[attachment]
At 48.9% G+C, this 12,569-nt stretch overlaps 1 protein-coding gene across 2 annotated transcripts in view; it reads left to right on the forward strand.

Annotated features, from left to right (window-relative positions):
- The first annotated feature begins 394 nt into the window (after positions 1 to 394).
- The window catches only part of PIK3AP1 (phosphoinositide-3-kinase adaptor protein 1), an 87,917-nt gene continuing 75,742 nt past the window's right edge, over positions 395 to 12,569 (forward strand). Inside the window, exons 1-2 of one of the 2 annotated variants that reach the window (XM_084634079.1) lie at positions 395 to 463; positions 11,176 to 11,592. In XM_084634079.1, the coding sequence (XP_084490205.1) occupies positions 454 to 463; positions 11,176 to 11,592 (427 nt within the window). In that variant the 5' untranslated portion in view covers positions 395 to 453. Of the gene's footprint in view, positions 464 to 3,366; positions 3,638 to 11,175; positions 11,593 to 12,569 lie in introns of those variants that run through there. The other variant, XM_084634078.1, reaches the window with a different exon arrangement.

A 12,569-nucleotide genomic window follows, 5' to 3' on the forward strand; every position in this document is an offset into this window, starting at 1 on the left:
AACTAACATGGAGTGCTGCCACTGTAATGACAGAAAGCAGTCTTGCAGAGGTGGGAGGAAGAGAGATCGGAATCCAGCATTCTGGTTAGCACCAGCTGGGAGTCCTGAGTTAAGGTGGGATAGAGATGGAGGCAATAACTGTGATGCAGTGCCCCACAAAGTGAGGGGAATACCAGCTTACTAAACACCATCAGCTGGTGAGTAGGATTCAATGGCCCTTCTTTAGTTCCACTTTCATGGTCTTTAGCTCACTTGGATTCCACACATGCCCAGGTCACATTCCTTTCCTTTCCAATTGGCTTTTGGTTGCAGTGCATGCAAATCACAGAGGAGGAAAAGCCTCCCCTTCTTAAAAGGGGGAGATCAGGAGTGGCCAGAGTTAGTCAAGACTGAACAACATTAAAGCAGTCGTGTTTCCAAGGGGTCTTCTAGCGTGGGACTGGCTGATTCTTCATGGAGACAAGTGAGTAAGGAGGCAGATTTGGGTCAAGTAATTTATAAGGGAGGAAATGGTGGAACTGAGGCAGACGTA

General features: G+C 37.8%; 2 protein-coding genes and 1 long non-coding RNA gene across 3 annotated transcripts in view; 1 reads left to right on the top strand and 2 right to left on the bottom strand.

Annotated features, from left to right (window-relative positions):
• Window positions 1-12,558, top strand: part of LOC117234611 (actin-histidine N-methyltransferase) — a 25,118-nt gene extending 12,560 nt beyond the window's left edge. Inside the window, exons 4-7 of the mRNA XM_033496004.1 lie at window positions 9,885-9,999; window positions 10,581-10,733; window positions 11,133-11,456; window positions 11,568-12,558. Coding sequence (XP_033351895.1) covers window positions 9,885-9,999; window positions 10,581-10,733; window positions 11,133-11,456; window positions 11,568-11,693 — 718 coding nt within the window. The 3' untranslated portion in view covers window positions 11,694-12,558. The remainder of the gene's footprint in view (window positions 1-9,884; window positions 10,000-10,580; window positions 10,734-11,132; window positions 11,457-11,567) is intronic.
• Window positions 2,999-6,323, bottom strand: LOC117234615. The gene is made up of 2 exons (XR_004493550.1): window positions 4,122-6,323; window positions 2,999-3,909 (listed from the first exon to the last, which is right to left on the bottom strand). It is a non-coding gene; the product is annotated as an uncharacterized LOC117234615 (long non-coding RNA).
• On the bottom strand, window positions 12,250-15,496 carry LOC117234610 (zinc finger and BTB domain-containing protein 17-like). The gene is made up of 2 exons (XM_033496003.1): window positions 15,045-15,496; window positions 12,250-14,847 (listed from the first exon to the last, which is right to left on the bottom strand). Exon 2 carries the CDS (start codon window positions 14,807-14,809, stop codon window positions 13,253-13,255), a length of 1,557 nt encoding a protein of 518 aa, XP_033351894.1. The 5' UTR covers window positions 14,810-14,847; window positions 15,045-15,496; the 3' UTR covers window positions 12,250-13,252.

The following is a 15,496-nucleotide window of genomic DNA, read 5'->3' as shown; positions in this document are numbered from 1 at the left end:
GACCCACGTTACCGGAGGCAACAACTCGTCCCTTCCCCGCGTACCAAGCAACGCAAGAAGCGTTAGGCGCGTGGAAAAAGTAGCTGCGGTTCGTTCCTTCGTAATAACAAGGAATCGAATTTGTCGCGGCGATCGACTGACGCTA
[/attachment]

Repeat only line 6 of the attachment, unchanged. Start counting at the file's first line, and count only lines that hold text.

AACTAACATGGAGTGCTGCCACTGTAATGACAGAAAGCAGTCTTGCAGAGGTGGGAGGAAGAGAGATCGGAATCCAGCATTCTGGTTAGCACCAGCTGGGAGTCCTGAGTTAAGGTGGGATAGAGATGGAGGCAATAACTGTGATGCAGTGCCCCACAAAGTGAGGGGAATACCAGCTTACTAAACACCATCAGCTGGTGAGTAGGATTCAATGGCCCTTCTTTAGTTCCACTTTCATGGTCTTTAGCTCACTTGGATTCCACACATGCCCAGGTCACATTCCTTTCCTTTCCAATTGGCTTTTGGTTGCAGTGCATGCAAATCACAGAGGAGGAAAAGCCTCCCCTTCTTAAAAGGGGGAGATCAGGAGTGGCCAGAGTTAGTCAAGACTGAACAACATTAAAGCAGTCGTGTTTCCAAGGGGTCTTCTAGCGTGGGACTGGCTGATTCTTCATGGAGACAAGTGAGTAAGGAGGCAGATTTGGGTCAAGTAATTTATAAGGGAGGAAATGGTGGAACTGAGGCAGACGTA